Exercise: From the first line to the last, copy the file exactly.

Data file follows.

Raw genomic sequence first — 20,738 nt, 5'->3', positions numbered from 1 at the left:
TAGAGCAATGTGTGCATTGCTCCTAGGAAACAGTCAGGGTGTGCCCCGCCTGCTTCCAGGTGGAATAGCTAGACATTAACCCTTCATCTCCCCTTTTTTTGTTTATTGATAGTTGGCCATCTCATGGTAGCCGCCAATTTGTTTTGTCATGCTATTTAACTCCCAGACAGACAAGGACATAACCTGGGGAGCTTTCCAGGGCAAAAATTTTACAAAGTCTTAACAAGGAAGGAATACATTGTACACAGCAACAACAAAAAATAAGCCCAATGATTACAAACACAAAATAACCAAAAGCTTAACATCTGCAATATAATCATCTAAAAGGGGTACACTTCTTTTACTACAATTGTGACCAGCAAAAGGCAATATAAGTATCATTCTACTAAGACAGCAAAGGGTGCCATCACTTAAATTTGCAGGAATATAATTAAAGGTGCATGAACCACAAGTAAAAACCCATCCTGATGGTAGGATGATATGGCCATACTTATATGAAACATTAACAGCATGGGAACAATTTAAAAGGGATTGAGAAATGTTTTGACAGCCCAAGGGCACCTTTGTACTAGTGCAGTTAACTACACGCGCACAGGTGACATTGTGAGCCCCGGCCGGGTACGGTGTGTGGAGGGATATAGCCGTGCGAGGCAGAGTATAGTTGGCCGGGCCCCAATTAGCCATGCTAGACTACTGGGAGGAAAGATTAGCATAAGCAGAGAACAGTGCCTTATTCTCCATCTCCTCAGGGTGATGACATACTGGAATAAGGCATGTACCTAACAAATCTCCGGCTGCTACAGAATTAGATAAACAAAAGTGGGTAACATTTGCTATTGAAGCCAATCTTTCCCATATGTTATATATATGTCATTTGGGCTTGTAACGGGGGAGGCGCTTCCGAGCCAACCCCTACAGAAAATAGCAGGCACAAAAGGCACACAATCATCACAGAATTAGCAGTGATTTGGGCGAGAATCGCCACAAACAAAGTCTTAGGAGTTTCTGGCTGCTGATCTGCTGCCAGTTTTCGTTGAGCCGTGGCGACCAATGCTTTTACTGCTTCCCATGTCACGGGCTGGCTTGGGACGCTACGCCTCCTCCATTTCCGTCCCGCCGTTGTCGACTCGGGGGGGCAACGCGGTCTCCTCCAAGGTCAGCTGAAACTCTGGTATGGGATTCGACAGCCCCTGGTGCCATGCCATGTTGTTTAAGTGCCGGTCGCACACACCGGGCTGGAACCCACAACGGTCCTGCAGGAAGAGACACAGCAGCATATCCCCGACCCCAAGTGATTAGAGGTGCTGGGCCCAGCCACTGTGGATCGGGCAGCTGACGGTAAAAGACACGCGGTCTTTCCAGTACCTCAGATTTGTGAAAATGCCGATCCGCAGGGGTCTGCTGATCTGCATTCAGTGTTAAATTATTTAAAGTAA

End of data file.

Raw genomic sequence first — 20,738 nt, 5'->3', positions numbered from 1 at the left:
TAGAGCAATGTGTGCATTGCTCCTAGGAAACAGTCAGGGTGTGCCCCGCCTGCTTCCAGGTGGAATAGCTAGACATTAACCCTTCATCTCCCCTTTTTTTGTTTATTGATAGTTGGCCATCTCATGGTAGCCGCCAATTTGTTTTGTCATGCTATTTAACTCCCAGACAGACAAGGACATAACCTGGGGAGCTTTCCAGGGCAAAAATTTTACAAAGTCTTAACAAGGAAGGAATACATTGTACACAGCAACAACAAAAAATAAGCCCAATGATTACAAACACAAAATAACCAAAAGCTTAACATCTGCAATATAATCATCTAAAAGGGGTACACTTCTTTTACTACAATTGTGACCAGCAAAAGGCAATATAAGTATCATTCTACTAAGACAGCAAAGGGTGCCATCACTTAAATTTGCAGGAATATAATTAAAGGTGCATGAACCACAAGTAAAAACCCATCCTGATGGTAGGATGATATGGCCATACTTATATGAAACATTAACAGCATGGGAACAATTTAAAAGGGATTGAGAAATGTTTTGACAGCCCAAGGGCACCTTTGTACTAGTGCAGTTAACTACACGCGCACAGGTGACATTGTGAGCCCCGGCCGGGTACGGTGTGTGGAGGGATATAGCCGTGCGAGGCAGAGTATAGTTGGCCGGGCCCCAATTAGCCATGCTAGACTACTGGGAGGAAAGATTAGCATAAGCAGAGAACAGTGCCTTATTCTCCATCTCCTCAGGGTGATGACATACTGGAATAAGGCATGTACCTAACAAATCTCCGGCTGCTACAGAATTAGATAAACAAAAGTGGGTAACATTTGCTATTGAAGCCAATCTTTCCCATATGTTATATATATGTCATTTGGGCTTGTAACGGGGGAGGCGCTTCCGAGCCAACCCCTACAGAAAATAGCAGGCACAAAAGGCACACAATCATCACAGAATTAGCAGTGATTTGGGCGAGAATCGCCACAAACAAAGTCTTAGGAGTTTCTGGCTGCTGATCTGCTGCCAGTTTTCGTTGAGCCGTGGCGACCAATGCTTTTACTGCTTCCCATGTCACGGGCTGGCTTGGGACGCTACGCCTCCTCCATTTCCGTCCCGCCGTTGTCGACTCGGGGGGGCAACGCGGTCTCCTCCAAGGTCAGCTGAAACTCTGGTATGGGATTCGACAGCCCCTGGTGCCATGCCATGTTGTTTAAGTGCCGGTCGCACACACCGGGCTGGAACCCACAACGGTCCTGCAGGAAGAGACACAGCAGCATATCCCCGACCCCAAGTGATTAGAGGTGCTGGGCCCAGCCACTGTGGATCGGGCAGCTGACGGTAAAAGACACGCGGTCTTTCCAGTACCTCAGATTTGTGAAAATGCCGATCCGCAGGGGTCTGCTGATCTGCATTCAGTGTTAAATTATTTAAAGTAA